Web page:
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Alberta privacy commissioner investigates ‘do not rent’ list complaint | #socialmedia | #hacking | #aihp


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Alberta’s privacy watchdog is investigating a landlord who allegedly published private information about a renter on social media.

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According to the Office of the Information and Privacy Commissioner (OIPC) of Alberta, an individual filed a complaint Monday that appears to be related to Postmedia’s reporting about hundreds of Edmontonians named in ‘do not rent’ lists by local landlords on Facebook. Advocacy group Public Interest Alberta (PIA) asked OIPC to investigate the tenant blacklists the same day.

“We received Public Interest Alberta’s general request for investigation on the practice of landlords sharing personal information about tenants on social media. We will review PIA’s request and respond directly to them,” spokesman Scott Sibbald wrote in an email Tuesday.

“We also received a privacy complaint from an individual who alleges that their landlord posted information about them online in contravention of (Alberta’s Personal Information Protection Act). We review or investigate all privacy complaints.”

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Postmedia discovered two tenant lists hosted in local landlord Facebook groups. The first list, which was still available as of Tuesday in the recently renamed group “Landlords Exchange —  Tenant Experiences — Edmonton and Area,” includes more than 440 names of allegedly bad tenants of which most don’t include any justification. Facebook group members have continued commenting on a master post requesting names be added in recent days.

A second list with more than 470 names was found in a second, now deleted group. A third Facebook group, Alberta Landlord Community, has been used to post information about tenants or vet prospective renters, but doesn’t include a dedicated list.

Some landlords have argued a database is needed to avoid tenants causing significant property damage or owing rent.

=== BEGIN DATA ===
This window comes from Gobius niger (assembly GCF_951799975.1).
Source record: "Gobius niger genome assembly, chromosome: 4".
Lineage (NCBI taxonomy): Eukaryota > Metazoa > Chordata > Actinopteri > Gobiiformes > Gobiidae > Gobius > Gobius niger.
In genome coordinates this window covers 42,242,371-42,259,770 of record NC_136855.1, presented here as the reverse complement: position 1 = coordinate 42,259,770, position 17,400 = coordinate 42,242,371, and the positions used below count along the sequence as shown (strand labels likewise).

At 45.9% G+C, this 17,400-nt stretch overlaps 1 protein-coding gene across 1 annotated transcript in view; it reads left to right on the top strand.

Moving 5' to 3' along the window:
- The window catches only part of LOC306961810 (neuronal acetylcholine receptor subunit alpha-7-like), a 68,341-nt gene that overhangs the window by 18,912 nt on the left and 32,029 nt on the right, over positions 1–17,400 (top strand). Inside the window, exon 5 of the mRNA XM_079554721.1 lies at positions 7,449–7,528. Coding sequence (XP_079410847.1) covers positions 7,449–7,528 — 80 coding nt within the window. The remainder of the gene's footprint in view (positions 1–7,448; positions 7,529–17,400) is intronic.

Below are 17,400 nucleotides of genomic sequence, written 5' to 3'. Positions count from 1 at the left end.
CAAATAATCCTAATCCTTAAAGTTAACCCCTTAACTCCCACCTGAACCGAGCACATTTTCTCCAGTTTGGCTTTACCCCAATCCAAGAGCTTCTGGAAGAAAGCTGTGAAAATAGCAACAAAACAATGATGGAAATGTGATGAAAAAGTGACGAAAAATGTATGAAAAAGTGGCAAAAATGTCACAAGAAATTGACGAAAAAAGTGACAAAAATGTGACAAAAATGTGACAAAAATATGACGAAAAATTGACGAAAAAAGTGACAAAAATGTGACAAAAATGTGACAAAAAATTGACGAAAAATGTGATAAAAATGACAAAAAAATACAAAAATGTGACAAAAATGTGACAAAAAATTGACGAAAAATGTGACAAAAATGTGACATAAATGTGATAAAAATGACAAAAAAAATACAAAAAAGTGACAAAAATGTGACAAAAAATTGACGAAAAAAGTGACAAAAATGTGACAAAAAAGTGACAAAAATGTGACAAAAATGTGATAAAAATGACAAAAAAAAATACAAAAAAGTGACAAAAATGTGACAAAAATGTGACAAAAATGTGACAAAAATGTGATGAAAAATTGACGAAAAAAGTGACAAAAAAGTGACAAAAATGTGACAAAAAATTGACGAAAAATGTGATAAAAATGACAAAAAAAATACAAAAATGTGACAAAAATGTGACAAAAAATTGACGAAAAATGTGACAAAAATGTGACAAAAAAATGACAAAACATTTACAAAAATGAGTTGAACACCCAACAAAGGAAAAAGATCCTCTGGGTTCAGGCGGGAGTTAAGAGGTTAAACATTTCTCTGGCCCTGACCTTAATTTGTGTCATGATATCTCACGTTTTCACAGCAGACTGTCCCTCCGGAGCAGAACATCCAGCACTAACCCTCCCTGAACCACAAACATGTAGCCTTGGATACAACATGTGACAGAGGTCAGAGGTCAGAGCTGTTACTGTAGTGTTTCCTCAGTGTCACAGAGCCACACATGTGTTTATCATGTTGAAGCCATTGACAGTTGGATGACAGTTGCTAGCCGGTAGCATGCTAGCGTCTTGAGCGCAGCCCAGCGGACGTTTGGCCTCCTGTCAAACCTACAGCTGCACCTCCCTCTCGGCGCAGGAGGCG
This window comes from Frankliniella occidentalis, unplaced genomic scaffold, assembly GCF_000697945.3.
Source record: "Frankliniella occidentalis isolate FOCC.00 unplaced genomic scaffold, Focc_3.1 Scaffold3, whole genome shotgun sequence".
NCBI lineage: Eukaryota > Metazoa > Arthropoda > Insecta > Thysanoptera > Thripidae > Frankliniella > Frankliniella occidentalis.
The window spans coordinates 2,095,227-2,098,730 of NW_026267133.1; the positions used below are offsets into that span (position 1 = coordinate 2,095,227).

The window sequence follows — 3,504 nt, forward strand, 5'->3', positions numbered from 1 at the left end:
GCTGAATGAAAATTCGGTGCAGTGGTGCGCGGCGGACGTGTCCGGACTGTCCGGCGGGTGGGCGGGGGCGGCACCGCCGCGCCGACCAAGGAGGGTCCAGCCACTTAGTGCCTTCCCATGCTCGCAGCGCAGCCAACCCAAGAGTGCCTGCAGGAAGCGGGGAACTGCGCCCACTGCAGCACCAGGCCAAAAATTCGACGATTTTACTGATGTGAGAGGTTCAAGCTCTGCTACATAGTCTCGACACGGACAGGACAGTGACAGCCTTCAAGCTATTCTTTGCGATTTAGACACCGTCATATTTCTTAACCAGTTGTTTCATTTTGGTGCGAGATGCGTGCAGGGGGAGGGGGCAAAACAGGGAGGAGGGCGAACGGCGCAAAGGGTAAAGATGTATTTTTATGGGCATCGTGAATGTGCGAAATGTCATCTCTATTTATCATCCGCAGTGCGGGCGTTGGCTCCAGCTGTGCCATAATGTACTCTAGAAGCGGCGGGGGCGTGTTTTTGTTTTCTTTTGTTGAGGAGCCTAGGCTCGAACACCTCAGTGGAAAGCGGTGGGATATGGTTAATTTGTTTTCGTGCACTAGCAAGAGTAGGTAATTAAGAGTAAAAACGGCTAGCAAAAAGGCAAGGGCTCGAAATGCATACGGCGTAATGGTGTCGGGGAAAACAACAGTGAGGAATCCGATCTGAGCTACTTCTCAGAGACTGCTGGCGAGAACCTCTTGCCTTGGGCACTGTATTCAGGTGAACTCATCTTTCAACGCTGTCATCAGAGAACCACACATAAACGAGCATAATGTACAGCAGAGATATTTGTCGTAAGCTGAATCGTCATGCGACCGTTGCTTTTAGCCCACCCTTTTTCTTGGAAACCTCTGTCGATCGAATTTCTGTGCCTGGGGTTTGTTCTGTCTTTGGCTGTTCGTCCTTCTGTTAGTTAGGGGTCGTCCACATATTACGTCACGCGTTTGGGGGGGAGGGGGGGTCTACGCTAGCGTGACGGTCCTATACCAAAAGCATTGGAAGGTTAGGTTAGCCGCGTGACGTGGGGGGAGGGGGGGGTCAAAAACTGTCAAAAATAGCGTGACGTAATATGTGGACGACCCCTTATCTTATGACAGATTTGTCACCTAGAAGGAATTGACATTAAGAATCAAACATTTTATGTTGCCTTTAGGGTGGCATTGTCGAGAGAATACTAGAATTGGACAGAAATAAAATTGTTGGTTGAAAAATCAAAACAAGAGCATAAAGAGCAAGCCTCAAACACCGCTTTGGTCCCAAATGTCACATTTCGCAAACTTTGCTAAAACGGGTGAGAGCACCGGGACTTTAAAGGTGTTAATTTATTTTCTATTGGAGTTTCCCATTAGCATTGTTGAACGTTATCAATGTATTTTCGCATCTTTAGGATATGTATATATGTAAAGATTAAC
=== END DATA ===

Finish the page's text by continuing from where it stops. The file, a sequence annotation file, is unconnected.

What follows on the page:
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Tenant blacklists are “likely illegal” as they may break Alberta’s Personal Information Protection Act, Sibbald has said. These laws govern how information is collected, stored and shared, if there is consent, and if information is used in a reasonable way, according to the OIPC.

The OIPC did not disclose the name of the complainant or landlord. The office’s findings are only made public if the agency conducts an inquiry and issues an order.

‘Public interest’

PIA spokesperson Bradley Lafortune urged the OIPC to investigate, saying it’s in the public interest to do so.

“I think it’s pretty clear peoples’ private information is being shared without their consent and can have long-term impacts on peoples’ efforts to find housing,” he said in an interview.

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Lafortune argues Alberta’s Residential Tenancy Act also needs to be reformed: “We are concerned about housing security and we think there should be a serious look at rent controls and regulating rent increases, as well as bans on evictions explored as well.”

Alberta NDP seniors and housing critic Lori Sigurdson, in an email, urged the province to intervene to stop the blacklisting which “undermines peoples’ right to access housing.” Alberta has a shortage of affordable housing, she said, and needs to work with the federal government to get more.

“Whether you live in an apartment, a house, a basement suite, or row housing, rent should be affordable and the home secure,” she wrote. “Much more needs to be done to support renters in Alberta and we are committed to making the necessary changes to do so.”

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Brett Farrell, press secretary to Service Alberta Minister Nate Glubish, encouraged landlords to review their privacy obligations on the OIPC’s website, and for tenants to use the Find Housing online tool. The Residential Tenancy Act is “fair and balanced to both landlords and tenants” and Albertans can use the Residential Tenancy Dispute Resolution Service, he said in an email.

Farrell encouraged landlords to protect themselves from costly damages using existing options and said both tenants and landlords can get insurance.

“Landlords can check a prospective tenant’s background, credit history, and rental experience through appropriate means, such as by contacting tenant-offered references or by searching the name of the prospective tenant with the Court of Queen’s Bench to see past judgements from the RTDRS or provincial court,” he said in an email.

lboothby@postmedia.com

@laurby

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